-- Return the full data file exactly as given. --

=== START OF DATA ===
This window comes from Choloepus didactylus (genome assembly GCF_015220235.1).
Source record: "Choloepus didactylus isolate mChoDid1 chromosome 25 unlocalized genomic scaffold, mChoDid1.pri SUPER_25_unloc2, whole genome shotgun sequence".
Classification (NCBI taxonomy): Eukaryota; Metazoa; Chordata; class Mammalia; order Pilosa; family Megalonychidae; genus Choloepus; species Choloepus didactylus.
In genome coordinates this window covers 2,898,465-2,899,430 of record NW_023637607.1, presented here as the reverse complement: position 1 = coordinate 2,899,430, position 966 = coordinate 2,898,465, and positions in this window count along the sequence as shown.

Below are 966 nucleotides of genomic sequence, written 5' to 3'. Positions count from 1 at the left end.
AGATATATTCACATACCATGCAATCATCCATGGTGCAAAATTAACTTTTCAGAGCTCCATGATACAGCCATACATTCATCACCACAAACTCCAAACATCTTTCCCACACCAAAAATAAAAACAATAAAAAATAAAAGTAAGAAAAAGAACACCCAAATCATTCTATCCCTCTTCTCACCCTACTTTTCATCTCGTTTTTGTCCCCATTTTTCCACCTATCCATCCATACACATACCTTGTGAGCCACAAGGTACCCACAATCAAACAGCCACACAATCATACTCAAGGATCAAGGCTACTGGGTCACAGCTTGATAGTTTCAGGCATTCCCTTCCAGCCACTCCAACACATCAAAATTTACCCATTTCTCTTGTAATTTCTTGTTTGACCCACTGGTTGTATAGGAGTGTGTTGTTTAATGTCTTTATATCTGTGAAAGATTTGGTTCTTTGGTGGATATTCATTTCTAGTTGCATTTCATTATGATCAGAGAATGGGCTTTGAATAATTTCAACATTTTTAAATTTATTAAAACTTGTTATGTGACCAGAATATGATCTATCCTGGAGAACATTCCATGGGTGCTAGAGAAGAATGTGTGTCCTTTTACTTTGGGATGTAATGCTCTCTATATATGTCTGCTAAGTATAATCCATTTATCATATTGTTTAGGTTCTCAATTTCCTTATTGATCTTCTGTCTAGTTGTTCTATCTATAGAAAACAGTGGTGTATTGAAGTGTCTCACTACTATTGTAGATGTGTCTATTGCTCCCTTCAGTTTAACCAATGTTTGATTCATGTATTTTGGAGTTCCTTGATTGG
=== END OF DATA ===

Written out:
This window comes from Choloepus didactylus (genome assembly GCF_015220235.1).
Source record: "Choloepus didactylus isolate mChoDid1 chromosome 25 unlocalized genomic scaffold, mChoDid1.pri SUPER_25_unloc2, whole genome shotgun sequence".
Classification (NCBI taxonomy): Eukaryota; Metazoa; Chordata; class Mammalia; order Pilosa; family Megalonychidae; genus Choloepus; species Choloepus didactylus.
In genome coordinates this window covers 2,898,465-2,899,430 of record NW_023637607.1, presented here as the reverse complement: position 1 = coordinate 2,899,430, position 966 = coordinate 2,898,465, and positions in this window count along the sequence as shown.

Below are 966 nucleotides of genomic sequence, written 5' to 3'. Positions count from 1 at the left end.
AGATATATTCACATACCATGCAATCATCCATGGTGCAAAATTAACTTTTCAGAGCTCCATGATACAGCCATACATTCATCACCACAAACTCCAAACATCTTTCCCACACCAAAAATAAAAACAATAAAAAATAAAAGTAAGAAAAAGAACACCCAAATCATTCTATCCCTCTTCTCACCCTACTTTTCATCTCGTTTTTGTCCCCATTTTTCCACCTATCCATCCATACACATACCTTGTGAGCCACAAGGTACCCACAATCAAACAGCCACACAATCATACTCAAGGATCAAGGCTACTGGGTCACAGCTTGATAGTTTCAGGCATTCCCTTCCAGCCACTCCAACACATCAAAATTTACCCATTTCTCTTGTAATTTCTTGTTTGACCCACTGGTTGTATAGGAGTGTGTTGTTTAATGTCTTTATATCTGTGAAAGATTTGGTTCTTTGGTGGATATTCATTTCTAGTTGCATTTCATTATGATCAGAGAATGGGCTTTGAATAATTTCAACATTTTTAAATTTATTAAAACTTGTTATGTGACCAGAATATGATCTATCCTGGAGAACATTCCATGGGTGCTAGAGAAGAATGTGTGTCCTTTTACTTTGGGATGTAATGCTCTCTATATATGTCTGCTAAGTATAATCCATTTATCATATTGTTTAGGTTCTCAATTTCCTTATTGATCTTCTGTCTAGTTGTTCTATCTATAGAAAACAGTGGTGTATTGAAGTGTCTCACTACTATTGTAGATGTGTCTATTGCTCCCTTCAGTTTAACCAATGTTTGATTCATGTATTTTGGAGTTCCTTGATTGG